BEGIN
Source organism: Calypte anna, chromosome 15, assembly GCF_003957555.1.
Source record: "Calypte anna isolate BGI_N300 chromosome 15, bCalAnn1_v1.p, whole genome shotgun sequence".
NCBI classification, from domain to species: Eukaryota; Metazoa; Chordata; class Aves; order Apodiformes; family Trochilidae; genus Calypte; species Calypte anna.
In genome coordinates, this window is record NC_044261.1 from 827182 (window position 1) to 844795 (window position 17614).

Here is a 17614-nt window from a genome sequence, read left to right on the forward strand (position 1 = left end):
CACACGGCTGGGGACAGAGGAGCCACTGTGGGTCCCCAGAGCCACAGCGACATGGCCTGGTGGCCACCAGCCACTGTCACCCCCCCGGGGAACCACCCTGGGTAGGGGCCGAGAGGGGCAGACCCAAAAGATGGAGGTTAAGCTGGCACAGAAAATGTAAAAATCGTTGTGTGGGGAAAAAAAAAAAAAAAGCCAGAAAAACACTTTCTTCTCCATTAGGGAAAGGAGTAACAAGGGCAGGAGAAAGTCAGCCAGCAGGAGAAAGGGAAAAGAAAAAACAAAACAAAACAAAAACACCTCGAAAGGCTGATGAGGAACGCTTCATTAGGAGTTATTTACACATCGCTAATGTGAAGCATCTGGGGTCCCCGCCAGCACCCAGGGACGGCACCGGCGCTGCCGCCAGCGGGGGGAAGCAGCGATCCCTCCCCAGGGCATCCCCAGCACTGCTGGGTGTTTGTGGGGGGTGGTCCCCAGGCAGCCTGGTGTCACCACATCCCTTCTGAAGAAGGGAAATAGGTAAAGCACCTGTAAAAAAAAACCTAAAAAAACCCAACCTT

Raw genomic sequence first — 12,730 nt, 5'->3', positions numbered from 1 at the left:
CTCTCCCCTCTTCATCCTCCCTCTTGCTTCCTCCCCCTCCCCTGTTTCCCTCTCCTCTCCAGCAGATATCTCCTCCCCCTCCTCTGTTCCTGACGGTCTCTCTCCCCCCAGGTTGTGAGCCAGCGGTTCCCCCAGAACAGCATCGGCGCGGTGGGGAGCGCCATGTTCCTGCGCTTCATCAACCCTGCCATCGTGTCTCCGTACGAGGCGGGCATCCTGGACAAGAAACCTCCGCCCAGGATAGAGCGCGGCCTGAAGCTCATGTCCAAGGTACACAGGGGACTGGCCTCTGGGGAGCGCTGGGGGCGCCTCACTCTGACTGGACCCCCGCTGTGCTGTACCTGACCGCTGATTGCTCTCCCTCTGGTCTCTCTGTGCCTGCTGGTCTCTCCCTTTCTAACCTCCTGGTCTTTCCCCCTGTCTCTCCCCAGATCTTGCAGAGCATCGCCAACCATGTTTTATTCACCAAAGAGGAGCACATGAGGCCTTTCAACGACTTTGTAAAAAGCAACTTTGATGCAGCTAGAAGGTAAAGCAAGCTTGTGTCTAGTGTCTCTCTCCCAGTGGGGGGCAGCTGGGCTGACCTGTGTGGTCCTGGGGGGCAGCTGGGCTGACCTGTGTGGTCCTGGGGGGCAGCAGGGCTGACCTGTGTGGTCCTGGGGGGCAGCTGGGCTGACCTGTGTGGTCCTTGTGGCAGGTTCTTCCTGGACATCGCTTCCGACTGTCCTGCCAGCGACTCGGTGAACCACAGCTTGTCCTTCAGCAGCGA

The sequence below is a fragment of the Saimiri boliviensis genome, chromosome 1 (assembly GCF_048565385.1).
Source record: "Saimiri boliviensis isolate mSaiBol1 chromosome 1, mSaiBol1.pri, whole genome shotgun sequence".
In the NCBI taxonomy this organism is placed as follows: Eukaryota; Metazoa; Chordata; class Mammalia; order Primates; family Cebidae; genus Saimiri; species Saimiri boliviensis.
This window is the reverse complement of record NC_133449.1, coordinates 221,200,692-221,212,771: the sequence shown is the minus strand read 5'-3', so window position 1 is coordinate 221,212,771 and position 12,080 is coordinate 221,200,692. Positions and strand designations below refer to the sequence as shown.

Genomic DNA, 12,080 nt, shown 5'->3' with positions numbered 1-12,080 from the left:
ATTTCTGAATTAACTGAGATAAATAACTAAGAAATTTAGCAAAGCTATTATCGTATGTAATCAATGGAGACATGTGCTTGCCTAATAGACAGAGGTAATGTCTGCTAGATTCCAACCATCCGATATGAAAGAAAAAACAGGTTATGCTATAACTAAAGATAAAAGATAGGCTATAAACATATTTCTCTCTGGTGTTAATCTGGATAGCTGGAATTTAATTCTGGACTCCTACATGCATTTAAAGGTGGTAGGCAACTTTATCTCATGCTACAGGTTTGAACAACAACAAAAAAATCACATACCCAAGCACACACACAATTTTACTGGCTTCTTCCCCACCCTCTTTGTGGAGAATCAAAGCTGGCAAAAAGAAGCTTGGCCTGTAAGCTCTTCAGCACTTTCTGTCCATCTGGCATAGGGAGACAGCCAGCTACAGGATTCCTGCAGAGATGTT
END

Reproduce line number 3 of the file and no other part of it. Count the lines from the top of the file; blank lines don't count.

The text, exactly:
NCBI classification, from domain to species: Eukaryota; Metazoa; Chordata; class Aves; order Apodiformes; family Trochilidae; genus Calypte; species Calypte anna.